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Japan health insurance to cover new leukemia therapy worth 33 mil. yen

The Ministry of Health, Labor and Welfare is seen in Tokyo's Chiyoda Ward. (Kyodo)

TOKYO (Kyodo) -- A government panel on Wednesday approved coverage of a new therapy to treat leukemia and other hematologic cancers, which currently costs 33.49 million yen ($305,000), by national health insurance, a move that would significantly ease the burden on patients.

The drug Kymriah, to be produced and sold by Novartis Pharma K.K., a Tokyo-based unit of Swiss pharmaceutical giant Novartis AG, will carry the highest price tag of any single drug in Japan. Coverage is set to take effect May 22.

But the decision by the health ministry panel may raise concerns about the impact on the country's ballooning medical care costs amid the rapidly ageing population.

The one-time therapy, which works by genetically modifying a patient's immune cells to launch an all-out attack on the disease, is considered effective on patients for whom existing treatments do not work.

Under Japan's public health insurance system, a policyholder usually shoulders around 10 percent to 30 percent of the cost incurred at medical institutions, with the remaining amount covered by the policy in exchange for paying monthly premiums.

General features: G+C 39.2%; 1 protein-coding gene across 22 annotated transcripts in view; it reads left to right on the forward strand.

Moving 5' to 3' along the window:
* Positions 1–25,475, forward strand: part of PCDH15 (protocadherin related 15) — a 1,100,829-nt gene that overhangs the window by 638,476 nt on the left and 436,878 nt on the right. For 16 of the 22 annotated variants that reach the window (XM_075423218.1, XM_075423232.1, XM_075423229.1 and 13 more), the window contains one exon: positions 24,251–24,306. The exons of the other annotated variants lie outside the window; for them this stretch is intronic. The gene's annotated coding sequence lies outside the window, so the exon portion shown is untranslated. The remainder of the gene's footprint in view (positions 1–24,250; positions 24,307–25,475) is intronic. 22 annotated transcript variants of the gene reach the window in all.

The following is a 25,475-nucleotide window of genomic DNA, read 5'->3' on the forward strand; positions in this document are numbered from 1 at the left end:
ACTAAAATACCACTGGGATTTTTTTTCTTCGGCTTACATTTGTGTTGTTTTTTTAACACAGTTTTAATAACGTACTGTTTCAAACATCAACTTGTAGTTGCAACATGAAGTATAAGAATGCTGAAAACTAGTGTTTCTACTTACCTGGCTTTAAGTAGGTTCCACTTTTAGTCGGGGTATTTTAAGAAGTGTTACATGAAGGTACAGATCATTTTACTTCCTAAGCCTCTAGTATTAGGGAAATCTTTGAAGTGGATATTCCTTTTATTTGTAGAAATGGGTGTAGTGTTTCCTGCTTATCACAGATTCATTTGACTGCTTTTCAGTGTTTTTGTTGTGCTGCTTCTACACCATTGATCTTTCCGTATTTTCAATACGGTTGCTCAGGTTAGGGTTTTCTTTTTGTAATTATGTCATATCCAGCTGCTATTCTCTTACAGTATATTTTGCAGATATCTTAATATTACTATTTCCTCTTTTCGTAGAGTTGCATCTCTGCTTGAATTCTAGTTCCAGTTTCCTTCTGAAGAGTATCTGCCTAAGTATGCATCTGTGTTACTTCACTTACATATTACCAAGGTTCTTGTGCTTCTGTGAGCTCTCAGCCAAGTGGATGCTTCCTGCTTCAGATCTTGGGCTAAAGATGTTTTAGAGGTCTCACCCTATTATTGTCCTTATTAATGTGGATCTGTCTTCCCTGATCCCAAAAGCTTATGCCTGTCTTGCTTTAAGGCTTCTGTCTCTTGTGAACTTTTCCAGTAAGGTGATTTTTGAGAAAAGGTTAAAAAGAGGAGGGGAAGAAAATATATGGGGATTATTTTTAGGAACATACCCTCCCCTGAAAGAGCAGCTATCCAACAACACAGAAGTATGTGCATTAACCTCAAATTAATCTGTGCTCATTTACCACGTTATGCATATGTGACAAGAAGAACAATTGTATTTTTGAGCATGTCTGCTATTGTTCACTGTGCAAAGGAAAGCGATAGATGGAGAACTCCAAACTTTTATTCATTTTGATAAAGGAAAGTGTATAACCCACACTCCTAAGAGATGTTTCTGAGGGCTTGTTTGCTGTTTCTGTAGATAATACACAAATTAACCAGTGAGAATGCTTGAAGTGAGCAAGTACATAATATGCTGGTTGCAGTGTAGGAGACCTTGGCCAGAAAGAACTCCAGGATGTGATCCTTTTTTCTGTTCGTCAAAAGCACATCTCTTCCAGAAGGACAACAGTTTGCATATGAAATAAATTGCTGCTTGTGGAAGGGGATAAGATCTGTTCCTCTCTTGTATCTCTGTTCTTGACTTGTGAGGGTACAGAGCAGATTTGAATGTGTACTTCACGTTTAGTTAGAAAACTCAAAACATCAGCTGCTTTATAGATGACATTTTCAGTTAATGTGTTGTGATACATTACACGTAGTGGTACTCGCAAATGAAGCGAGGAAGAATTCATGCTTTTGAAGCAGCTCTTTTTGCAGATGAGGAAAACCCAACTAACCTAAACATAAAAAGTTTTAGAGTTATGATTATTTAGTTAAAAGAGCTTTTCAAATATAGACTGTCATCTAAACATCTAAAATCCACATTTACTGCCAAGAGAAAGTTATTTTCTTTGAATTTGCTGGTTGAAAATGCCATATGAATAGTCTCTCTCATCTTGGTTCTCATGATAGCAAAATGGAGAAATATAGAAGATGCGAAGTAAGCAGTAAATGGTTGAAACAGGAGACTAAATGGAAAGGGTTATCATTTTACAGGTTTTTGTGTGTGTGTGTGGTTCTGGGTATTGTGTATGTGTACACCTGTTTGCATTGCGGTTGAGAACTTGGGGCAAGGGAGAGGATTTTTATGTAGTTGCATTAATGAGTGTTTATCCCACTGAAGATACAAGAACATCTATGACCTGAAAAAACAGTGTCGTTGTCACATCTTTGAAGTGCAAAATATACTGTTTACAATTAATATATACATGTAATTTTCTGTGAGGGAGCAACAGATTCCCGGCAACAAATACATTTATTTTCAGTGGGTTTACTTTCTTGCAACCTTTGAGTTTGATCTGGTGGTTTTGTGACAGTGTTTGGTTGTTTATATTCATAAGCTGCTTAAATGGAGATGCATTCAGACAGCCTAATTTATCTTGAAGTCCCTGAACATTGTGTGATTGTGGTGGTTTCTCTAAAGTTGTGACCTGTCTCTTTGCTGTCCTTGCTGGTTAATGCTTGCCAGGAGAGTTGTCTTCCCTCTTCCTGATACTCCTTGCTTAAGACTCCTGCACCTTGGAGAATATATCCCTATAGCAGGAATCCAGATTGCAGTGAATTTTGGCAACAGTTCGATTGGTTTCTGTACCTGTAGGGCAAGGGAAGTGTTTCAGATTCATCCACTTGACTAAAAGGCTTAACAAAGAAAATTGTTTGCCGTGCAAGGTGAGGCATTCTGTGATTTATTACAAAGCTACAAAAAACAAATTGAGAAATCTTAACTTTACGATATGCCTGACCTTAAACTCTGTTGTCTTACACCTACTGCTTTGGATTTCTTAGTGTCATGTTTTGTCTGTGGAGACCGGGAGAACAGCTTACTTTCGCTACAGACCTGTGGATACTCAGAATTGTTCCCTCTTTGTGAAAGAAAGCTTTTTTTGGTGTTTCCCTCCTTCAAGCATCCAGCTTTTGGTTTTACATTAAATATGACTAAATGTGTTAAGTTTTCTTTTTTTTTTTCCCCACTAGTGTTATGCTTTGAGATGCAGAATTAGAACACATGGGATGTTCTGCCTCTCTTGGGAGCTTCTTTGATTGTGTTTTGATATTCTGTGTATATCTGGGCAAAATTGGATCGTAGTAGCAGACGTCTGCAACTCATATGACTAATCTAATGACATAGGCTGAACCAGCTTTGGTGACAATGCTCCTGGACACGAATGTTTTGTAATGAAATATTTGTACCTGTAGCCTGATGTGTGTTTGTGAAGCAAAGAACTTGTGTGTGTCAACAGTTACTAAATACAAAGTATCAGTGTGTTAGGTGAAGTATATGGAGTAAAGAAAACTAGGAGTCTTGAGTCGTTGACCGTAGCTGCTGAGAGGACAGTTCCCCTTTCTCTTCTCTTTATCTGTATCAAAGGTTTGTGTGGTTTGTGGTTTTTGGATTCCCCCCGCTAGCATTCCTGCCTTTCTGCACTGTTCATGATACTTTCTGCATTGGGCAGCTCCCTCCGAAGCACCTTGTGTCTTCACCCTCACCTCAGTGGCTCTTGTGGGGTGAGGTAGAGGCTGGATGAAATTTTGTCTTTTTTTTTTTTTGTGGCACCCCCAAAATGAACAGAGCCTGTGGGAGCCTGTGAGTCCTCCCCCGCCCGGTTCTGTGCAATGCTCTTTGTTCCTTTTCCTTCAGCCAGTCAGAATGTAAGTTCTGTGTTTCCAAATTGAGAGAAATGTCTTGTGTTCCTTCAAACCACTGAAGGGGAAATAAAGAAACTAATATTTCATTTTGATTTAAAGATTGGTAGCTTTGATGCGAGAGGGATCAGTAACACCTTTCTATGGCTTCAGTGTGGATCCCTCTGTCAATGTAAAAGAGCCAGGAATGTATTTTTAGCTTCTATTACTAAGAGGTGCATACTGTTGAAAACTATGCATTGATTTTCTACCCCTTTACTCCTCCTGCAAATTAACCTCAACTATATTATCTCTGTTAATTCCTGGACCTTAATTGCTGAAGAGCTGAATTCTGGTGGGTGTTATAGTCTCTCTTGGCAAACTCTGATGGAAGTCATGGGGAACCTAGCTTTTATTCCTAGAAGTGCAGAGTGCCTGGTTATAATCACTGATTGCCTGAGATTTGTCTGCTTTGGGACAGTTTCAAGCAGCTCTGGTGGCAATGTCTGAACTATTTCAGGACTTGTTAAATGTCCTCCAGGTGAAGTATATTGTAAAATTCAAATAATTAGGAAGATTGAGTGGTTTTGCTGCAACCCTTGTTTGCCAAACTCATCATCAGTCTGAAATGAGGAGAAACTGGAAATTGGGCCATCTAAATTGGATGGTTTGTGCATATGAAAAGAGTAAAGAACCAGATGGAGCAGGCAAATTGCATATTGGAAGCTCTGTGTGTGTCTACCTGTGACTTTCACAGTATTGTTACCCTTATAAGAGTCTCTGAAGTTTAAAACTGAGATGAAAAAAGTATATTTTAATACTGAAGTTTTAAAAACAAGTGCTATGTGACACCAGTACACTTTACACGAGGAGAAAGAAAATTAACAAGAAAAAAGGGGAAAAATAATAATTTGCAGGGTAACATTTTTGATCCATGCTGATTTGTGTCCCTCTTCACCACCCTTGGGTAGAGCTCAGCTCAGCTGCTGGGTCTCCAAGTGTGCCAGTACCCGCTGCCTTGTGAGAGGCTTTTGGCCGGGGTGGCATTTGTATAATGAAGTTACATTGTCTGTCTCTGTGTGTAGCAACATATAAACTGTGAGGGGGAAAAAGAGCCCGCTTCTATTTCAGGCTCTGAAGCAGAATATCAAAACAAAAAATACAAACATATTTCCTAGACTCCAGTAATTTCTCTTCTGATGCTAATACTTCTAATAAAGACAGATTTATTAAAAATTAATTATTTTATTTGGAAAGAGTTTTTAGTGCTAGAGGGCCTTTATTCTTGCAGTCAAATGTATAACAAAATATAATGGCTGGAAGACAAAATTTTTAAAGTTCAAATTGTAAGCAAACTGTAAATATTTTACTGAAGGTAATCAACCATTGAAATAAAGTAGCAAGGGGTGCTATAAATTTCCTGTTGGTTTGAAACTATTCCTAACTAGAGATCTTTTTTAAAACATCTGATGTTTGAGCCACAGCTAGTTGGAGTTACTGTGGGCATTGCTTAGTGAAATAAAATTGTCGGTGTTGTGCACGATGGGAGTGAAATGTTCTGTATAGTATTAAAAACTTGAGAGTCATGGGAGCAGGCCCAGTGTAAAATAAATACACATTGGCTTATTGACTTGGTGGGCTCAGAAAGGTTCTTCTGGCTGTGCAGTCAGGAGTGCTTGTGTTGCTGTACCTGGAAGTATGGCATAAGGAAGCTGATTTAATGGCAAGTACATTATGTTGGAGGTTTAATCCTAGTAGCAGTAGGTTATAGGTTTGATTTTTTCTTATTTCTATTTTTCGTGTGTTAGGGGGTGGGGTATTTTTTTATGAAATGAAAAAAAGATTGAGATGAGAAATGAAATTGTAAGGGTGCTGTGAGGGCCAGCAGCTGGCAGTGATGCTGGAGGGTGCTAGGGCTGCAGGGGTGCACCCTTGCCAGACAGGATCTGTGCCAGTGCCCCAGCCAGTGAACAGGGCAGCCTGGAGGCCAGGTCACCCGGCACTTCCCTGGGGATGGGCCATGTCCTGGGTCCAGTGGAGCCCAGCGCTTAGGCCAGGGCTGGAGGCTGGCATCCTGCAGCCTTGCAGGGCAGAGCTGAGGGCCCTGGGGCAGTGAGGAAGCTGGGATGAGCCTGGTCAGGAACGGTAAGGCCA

There is also a cap on monthly medical payments depending on a policyholder's income. For example, a patient with annual income between 3.7 million yen and 7.7 million yen, would have to shoulder costs of roughly 410,000 yen a month to be treated with Kymriah.

The Ministry of Health, Labor and Welfare estimates the number of patients that will be eligible to use the drug will total 216 a year at most and will generate annual revenue of 7.2 billion yen.

Clinical tests of Kymriah, including those in which Japanese patients took part, have shown that around 80 percent of those suffering from leukemia and some 50 percent of those with lymphoma saw significant improvements in symptoms.

Those eligible to use the drug include children and those 25 or younger with B-cell precursor acute lymphoblastic leukemia and patients with diffuse large B-cell lymphoma, who are not able to be cured using other anticancer drugs.

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